Danish artist Lilo has found a home in Los Angeles, empowering women and seeking to help us all find mental stability and joy in uncertain times.
n the heart of Los Angeles, Danish-born artist Lilo (just Lilo) is living her best life creating art that has a flow of movement that emits energy, joy, sensuality, and connection. Using a single continuous line dances on the awaiting canvas or paper, in a way that’s reminiscent of Picasso, Lilo finds beauty in what some may perceive as ordinary. The result is art that acknowledges the infinite possibility of the feminine shape and ongoing narrative.
“Every piece and story starts with me and is a reflection of how my life is at the moment I create it,” says Lilo. “I guess you can say the narrative is a simple version of special moments in my own life.”
Growing up in Denmark, Lilo remembers the simplicity of youth. “My childhood was full of fun moments. My parents were really young when they got me and my sister.” Lilo recalls her parents throwing frequent parties, being open to trying different careers to see what they loved, and adapting to being parents while still growing up themselves. “I really appreciate my childhood. Our house had a constant flow of people in and out. Some lived there for a while, some just visited, but everybody was always welcome. I had the freedom to be whoever I wanted to be, as long as I put in the effort and didn’t take anything for granted.”
In the wake of the recent state of the world, we are in need of creative release—perhaps more than any other time in our lifetimes. Maybe art can’t save us entirely, but it certainly does act as a gateway for humanity. Lilo agrees. “I don’t think that art alone can save the world, but if we let it in, it can make it a better place and heal our fears for sure.” As the political scene in this nation—and around the world—continues in a frustrating cycle of uncertainty, there is a collective voice that seems to be absent. Perhaps art that can step in.
“The political scene is getting so vicious. I am really missing a tone and a place where we all respect and try to understand each other and our differences instead of creating more hate, fear, and more division,” Lilo says. “We need the communities we live in to be places where we respect and inspire each other to be better and do better.”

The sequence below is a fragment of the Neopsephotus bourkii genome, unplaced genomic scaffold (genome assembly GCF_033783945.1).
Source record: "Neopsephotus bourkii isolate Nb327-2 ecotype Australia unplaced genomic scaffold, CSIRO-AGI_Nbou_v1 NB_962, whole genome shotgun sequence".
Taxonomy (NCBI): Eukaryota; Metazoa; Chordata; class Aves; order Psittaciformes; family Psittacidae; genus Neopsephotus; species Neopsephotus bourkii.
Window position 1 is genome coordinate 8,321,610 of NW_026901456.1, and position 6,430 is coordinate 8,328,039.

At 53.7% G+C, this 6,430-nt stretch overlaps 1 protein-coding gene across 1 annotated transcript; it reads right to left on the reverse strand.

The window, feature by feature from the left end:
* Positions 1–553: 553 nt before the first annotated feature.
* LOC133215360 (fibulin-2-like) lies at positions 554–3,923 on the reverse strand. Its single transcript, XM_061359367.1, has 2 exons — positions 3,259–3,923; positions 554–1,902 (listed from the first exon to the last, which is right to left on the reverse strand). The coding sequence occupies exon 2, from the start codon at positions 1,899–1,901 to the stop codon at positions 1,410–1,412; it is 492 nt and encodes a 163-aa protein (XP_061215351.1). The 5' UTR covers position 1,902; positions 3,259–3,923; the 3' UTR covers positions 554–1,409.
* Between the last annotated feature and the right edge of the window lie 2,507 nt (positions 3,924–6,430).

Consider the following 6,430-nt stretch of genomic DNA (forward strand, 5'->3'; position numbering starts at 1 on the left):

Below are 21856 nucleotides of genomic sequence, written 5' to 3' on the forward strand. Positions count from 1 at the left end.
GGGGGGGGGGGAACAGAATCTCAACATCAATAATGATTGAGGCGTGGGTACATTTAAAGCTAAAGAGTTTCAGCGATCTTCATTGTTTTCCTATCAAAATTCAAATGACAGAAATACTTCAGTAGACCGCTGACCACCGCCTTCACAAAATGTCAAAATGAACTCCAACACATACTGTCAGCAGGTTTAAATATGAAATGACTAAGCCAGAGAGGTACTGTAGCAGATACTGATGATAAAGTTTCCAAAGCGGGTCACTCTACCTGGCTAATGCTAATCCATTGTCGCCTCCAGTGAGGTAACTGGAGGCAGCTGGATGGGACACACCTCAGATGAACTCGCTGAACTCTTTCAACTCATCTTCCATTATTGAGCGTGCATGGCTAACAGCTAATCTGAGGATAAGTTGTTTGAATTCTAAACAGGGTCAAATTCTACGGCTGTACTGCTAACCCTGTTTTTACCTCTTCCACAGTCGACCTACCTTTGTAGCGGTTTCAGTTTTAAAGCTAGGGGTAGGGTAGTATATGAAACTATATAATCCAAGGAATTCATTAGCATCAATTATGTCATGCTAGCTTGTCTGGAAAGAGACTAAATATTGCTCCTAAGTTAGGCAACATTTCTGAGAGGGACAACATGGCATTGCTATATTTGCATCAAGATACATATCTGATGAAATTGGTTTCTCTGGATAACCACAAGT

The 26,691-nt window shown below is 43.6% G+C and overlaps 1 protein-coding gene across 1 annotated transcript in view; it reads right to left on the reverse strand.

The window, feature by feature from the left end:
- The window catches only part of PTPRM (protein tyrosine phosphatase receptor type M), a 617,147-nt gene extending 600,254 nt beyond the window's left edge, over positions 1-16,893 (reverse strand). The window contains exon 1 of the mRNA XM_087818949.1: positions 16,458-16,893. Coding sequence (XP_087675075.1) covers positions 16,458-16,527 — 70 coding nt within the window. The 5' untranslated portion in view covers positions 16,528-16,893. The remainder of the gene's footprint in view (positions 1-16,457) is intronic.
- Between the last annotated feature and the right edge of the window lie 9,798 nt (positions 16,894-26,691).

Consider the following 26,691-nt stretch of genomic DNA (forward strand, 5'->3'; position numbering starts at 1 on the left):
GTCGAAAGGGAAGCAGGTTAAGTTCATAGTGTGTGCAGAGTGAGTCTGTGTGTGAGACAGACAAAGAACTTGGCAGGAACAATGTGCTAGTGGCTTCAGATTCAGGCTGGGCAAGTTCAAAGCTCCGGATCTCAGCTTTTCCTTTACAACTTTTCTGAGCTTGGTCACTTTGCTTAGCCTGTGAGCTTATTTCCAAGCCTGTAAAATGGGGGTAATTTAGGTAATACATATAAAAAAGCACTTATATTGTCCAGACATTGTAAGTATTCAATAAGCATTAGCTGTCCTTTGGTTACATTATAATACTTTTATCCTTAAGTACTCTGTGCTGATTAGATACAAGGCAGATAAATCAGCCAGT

It’s been said that art deeply affects us both consciously and subconsciously. A 2016 study in Art Therapy: The Journal of the American Heart Therapy Association revealed that a brief experience of art-making can lower cortisol levels regardless of prior experience with art, media type, or demographics.
“There has been a lot of research on how art (music, movies, paintings) affect us. Science tell us that the brain reacts similarly to art as it does when we have food, sex, or drugs,” says Lilo. “So no doubt about it. Art does make the world a better place! There is no right or wrong in art. Everything is up for interpretation and it can bring us together on so many levels. Where would we be without our favorite song, movie or painting?”
Positivity, sensuality, and hope fueled by the belief that art is provocative, fragile, sweet, fun, sexy, and scary, Lilo feels art can be used to help spread messages of inspiration and contribute to people achieving more in life. “The Black Lives Matter and Kobe Bryant murals all over LA are a great example of how art can bring community together.” Her brand, Lilo on Paper, is an extension of everything Lilo embodies and believes in. She sees the feminine essence as power and strength. Through the fragility and understated simplicity of her creations is able to emit positivity, sensuality, and hope.
“Art is a luxury,” says Lilo. “It is not economic. Art forces us to reflect on our qualities as human beings that make us more positive. That’s something I think the world needs right now.” She adds, “A lot of people pick art that goes with their interior design. I get it. But art doesn’t have to be pretty. It can be such much more.”
Art can improve mental health but it’s also tied to academia and critical thinking. “If art can make you question things, spark your imagination, or break out of monotony, that can take you to a place on wonder,” says Lilo. “To me, art has to surprise me in some way, take my imagination to another place. When you make, find or purchase art that does that? You’ll never tire of it!”
Lilo’s advice to anyone looking to purchase art is to ask themselves two questions: Why do you want to buy it, and what about it do you relate to? “Art can change us and engage us to emotionally develop if we let it. It’s a positive thing that is so much more than we expected and so much bigger than what we’ve wished for,” she says.
Love brought Lilo to Los Angeles from Europe. Once here, the life of flip flops, pink sunsets, drinks by the pool and the undeniable creative spirit of the city entranced her and so she stayed. Lilo on Paper is her body of artistic creations yielding subtle hints acknowledging artistic greats like Picasso and Matisse with a fiercely undeniable feminine prowess. The underbelly of her work exists in the fine lines, the playful endlessness of discovery, and the sense of recognizing and appreciating the female spirit.